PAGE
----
What is Gross National Product (GNP)?
Gross national product (GNP) is an estimate of total value of all the final products and services turned out in a given period by the means of production owned by a country's residents. GNP is commonly calculated by taking the sum of personal consumption expenditures, private domestic investment, government expenditure, net exports and any income earned by residents from overseas investments, minus income earned within the domestic economy by foreign residents. Net exports represent the difference between what a country exports minus any imports of goods and services.
GNP is related to another important economic measure called gross domestic product (GDP), which takes into account all output produced within a country's borders regardless of who owns the means of production. GNP starts with GDP, adds residents' investment income from overseas investments, and subtracts foreign residents' investment income earned within a country. (For related reading, see "Understanding GDP vs. GNP")
- GNP measures the output of a country's residents regardless of the location of the actual underlying economic activity.
- Income from overseas investments by a country's residents counts in GNP, and foreign investment within a country's borders does not. This is in contrast to GDP which measures economic output and income based on the location rather than nationality.
- GNP and GDP can have different values, and a large difference between a country's GNP and GDP can suggest a great deal of integration into the global economy.
Gross National Product
Understanding Gross National Product
GNP measures the total monetary value of the output produced by a country's residents. Therefore, any output produced by foreign residents within the country's borders must be excluded in calculations of GNP, while any output produced by the country's residents outside of its borders must be counted. GNP does not include intermediary goods and services to avoid double-counting since they are already incorporated in the value of final goods and services.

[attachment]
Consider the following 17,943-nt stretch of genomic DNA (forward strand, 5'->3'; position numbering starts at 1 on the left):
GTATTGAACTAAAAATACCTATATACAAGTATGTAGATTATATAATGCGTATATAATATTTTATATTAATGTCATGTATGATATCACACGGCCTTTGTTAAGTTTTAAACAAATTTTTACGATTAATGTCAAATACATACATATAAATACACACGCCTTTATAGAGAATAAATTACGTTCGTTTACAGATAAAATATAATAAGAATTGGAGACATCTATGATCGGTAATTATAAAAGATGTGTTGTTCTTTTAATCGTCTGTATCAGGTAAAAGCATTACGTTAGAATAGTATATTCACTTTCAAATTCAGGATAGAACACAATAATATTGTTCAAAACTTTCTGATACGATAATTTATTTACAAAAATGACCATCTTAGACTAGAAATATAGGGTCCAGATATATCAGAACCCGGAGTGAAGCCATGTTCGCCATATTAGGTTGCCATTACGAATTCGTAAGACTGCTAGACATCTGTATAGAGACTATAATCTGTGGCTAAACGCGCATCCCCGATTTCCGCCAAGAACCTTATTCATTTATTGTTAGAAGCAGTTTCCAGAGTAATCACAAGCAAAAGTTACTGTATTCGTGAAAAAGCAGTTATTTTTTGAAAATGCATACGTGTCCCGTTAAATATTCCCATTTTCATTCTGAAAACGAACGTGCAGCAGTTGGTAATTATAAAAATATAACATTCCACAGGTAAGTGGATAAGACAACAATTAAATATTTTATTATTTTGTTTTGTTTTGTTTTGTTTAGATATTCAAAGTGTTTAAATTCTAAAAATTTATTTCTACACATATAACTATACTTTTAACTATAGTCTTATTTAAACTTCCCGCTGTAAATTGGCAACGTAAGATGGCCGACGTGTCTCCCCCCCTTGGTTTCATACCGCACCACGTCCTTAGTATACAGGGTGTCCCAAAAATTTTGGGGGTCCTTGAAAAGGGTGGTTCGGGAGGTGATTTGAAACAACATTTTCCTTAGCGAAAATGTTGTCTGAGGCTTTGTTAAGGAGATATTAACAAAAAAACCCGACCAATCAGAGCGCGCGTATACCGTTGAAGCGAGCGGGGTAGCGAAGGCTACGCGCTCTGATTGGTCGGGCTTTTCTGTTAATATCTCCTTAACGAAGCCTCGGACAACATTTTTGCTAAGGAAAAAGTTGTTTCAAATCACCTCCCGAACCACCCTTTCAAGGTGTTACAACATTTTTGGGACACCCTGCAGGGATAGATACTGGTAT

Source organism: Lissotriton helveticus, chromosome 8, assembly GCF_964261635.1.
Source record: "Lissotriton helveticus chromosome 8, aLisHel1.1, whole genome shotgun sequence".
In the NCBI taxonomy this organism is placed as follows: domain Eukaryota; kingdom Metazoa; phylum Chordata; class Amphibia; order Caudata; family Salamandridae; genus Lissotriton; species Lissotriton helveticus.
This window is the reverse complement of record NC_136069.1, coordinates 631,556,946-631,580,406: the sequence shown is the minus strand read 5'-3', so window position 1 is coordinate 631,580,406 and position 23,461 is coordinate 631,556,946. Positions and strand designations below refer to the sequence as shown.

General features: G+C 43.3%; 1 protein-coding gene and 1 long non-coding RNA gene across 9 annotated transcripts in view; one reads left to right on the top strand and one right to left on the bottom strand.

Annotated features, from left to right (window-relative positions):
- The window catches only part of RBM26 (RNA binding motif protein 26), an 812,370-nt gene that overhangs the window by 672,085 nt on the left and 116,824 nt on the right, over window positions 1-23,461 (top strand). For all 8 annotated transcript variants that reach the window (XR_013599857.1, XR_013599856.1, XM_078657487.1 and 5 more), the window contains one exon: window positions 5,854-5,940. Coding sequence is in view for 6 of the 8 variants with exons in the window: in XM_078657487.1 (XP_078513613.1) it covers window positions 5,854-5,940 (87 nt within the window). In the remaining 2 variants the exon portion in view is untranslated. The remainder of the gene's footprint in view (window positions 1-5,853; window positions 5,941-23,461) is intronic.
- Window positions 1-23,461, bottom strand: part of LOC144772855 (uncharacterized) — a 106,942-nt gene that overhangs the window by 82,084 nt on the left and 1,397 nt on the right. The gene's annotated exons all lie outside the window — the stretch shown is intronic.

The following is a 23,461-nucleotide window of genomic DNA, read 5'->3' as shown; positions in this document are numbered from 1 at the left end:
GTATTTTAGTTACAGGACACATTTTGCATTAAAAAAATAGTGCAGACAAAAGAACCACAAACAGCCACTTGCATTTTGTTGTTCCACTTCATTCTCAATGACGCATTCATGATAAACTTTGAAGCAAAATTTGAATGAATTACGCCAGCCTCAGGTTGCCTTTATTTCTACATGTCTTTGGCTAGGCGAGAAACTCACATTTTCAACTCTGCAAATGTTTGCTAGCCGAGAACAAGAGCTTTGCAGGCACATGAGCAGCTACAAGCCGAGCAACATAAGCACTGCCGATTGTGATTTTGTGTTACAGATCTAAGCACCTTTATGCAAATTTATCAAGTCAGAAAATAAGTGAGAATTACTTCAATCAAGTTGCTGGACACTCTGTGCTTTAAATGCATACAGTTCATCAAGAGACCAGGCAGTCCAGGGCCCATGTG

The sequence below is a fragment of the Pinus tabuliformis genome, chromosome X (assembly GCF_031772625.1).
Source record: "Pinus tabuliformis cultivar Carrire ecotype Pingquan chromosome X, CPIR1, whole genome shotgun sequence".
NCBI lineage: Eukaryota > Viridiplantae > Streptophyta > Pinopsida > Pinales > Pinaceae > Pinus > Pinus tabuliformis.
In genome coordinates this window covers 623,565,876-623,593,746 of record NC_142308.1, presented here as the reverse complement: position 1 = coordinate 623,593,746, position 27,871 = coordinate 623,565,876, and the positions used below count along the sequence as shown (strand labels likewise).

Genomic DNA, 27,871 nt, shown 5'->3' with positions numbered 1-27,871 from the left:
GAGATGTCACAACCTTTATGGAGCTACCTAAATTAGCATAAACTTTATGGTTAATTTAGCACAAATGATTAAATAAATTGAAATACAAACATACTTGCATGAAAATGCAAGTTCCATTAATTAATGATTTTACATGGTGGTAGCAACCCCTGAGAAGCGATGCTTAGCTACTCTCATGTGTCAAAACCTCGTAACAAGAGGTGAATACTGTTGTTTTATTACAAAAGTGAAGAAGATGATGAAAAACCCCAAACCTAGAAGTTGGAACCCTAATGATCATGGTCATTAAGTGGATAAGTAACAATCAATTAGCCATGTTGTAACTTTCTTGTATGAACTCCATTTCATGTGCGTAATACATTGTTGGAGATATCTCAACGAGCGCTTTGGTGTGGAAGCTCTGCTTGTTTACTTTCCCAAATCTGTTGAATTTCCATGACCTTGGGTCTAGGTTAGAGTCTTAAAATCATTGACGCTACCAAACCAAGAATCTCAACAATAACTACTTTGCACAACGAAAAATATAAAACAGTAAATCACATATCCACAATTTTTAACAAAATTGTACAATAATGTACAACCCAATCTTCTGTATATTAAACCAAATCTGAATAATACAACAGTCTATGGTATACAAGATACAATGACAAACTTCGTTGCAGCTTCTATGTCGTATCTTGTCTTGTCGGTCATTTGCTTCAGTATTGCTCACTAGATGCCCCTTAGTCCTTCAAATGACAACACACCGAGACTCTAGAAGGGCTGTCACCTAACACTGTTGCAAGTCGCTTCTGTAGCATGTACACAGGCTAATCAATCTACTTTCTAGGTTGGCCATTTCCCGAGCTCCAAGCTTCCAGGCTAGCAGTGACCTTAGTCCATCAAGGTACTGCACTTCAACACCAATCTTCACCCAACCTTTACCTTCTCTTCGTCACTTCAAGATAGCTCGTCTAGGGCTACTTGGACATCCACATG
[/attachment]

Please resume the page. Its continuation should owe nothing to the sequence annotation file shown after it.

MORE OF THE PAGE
The U.S. used GNP until 1991 as its main measure of economic activity. After that point, it started to use GDP in its place for two main reasons. First, because GDP corresponds more closely to other U.S. economic data of interest to policy makers, such as employment and industrial production which like GDP measure activity in the boundaries of the U.S. and ignore nationalities. Secondly, the switch to GDP was to facilitate cross-country comparisons because most other countries at the time primarily used GDP.
The Difference Between GNP and GDP
GNP and GDP are very closely related concepts, and the main differences between them comes from the fact that there may be companies owned by foreign residents that produce goods in the country, and companies owned by domestic residents that produce goods for the rest of the world and revert earned income to domestic residents. For example, there are a number of foreign companies that produce goods and services in the United States and transfer any income earned to their foreign residents. Likewise, many U.S. corporations produce goods and services outside of the U.S. borders and earn profits for U.S. residents. If income earned by domestic corporations outside of the United States exceeds income earned within the United States by corporations owned by foreign residents, the U.S. GNP is higher than its GDP.
Calculating both GNP and GDP can produce different results in terms of total output. For example, in 2017, the U.S. estimated its GDP $19.39 trillion, while its GNP was estimated at $19.61 trillion. While GDP is the most widely followed measure of a country's economic activity, GNP is still worth looking at because large differences between GNP and GDP may indicate that a country is becoming more engaged in international trade, production or financial operations. The larger the difference between a country's GNP and GDP, the greater the degree of incomes and investment activity in that country involve transnational activities such as foreign direct investment one way or another.